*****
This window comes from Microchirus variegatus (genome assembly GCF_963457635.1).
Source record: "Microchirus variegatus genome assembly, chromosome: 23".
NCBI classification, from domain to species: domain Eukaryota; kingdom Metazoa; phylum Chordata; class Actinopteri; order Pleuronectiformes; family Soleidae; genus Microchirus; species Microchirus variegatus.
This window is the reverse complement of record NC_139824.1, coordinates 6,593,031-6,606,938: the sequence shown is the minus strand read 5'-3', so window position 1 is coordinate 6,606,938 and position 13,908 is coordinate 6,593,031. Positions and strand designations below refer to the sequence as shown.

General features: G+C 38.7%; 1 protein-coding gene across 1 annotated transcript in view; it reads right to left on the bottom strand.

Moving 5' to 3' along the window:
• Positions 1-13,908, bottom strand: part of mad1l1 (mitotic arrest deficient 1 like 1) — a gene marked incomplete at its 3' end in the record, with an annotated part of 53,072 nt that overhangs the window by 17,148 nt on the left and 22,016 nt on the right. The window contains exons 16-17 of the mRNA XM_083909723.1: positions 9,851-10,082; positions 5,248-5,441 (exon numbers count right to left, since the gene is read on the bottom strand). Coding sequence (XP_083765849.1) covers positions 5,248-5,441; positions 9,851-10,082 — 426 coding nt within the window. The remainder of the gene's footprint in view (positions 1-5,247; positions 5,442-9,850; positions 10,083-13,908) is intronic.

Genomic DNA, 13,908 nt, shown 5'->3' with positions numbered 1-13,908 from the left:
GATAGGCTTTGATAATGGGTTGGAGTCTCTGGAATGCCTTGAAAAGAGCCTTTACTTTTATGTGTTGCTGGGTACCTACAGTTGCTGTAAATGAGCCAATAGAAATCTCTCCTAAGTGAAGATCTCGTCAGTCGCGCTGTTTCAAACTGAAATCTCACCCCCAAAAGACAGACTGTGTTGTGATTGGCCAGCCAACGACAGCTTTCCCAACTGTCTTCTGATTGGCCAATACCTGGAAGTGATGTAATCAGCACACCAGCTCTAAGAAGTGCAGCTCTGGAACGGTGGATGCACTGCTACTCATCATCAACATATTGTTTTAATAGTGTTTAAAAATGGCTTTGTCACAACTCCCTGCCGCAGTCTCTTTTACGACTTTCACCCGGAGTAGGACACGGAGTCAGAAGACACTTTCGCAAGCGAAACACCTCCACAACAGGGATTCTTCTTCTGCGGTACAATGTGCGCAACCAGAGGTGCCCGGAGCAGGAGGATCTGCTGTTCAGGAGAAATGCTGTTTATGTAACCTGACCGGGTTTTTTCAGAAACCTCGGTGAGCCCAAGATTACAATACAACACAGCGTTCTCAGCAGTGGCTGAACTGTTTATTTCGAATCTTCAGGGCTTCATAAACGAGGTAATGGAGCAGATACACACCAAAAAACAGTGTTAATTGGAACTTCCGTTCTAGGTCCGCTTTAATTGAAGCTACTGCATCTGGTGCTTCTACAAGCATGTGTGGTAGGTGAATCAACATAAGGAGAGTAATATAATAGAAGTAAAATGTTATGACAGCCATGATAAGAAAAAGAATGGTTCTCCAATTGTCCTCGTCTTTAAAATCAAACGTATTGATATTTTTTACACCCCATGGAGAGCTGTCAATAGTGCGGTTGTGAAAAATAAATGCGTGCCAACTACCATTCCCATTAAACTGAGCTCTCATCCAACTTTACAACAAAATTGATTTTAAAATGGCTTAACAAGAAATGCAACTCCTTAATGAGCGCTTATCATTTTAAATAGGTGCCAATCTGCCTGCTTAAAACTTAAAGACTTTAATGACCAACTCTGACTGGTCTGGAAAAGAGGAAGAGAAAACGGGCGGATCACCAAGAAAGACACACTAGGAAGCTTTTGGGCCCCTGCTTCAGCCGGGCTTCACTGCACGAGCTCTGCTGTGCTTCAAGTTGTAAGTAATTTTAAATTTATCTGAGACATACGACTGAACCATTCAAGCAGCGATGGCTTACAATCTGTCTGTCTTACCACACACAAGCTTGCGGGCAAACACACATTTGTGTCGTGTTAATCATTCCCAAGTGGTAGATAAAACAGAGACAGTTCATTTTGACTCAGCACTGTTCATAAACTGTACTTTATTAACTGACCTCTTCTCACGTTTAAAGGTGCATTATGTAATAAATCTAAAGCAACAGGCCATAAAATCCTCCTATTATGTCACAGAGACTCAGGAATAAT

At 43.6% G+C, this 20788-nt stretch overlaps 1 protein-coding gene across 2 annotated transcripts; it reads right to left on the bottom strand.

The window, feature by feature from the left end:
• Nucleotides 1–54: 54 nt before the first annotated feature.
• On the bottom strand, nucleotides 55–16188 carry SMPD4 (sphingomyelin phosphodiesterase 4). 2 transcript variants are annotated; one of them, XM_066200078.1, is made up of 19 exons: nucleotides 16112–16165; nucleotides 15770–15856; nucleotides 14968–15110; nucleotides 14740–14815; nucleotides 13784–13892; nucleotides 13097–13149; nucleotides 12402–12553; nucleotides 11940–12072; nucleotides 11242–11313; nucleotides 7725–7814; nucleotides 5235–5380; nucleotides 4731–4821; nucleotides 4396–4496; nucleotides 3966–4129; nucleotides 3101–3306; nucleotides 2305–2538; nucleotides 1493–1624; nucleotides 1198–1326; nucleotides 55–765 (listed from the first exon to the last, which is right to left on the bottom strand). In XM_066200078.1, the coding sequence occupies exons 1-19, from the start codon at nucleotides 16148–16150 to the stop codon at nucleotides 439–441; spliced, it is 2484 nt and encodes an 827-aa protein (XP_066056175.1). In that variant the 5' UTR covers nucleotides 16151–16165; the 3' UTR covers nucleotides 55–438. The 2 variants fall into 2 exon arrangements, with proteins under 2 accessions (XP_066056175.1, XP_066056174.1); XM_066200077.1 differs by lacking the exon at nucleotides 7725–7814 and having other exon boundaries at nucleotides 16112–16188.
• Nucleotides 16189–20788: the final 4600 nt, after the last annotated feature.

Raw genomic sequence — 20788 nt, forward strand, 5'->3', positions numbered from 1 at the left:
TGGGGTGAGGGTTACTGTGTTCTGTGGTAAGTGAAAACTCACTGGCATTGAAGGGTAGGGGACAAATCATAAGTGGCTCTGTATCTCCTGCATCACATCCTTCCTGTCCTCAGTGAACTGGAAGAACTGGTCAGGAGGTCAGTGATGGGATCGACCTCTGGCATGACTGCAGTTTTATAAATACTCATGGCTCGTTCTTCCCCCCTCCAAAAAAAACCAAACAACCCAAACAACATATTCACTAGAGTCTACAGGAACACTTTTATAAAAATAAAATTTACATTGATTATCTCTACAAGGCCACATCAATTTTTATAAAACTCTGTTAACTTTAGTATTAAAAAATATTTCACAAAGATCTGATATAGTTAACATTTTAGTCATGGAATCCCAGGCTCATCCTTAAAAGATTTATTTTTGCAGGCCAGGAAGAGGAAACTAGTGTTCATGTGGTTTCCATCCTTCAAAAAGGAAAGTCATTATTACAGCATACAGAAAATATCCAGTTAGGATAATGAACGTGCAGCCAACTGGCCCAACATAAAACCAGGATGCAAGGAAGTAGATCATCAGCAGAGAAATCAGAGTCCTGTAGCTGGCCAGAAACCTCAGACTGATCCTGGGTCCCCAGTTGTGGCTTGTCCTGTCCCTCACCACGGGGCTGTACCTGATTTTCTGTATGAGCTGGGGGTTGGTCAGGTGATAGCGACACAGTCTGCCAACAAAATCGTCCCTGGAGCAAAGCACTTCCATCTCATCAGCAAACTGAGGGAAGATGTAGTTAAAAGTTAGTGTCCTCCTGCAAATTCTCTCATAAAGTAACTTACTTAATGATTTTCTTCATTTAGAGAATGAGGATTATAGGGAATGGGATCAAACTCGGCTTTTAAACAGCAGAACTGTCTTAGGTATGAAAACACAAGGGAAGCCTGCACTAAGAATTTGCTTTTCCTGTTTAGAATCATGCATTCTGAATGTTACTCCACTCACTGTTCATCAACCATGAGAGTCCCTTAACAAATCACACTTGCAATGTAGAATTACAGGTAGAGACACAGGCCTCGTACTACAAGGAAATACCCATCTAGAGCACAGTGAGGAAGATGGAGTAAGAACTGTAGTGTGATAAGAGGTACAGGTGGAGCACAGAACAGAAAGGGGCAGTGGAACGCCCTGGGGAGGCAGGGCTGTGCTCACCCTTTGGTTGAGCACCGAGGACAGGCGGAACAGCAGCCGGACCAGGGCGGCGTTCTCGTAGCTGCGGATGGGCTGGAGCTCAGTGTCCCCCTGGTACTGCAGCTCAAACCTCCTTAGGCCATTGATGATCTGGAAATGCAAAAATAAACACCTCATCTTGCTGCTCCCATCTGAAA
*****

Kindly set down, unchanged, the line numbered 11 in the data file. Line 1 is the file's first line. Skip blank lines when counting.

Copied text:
The window, feature by feature from the left end: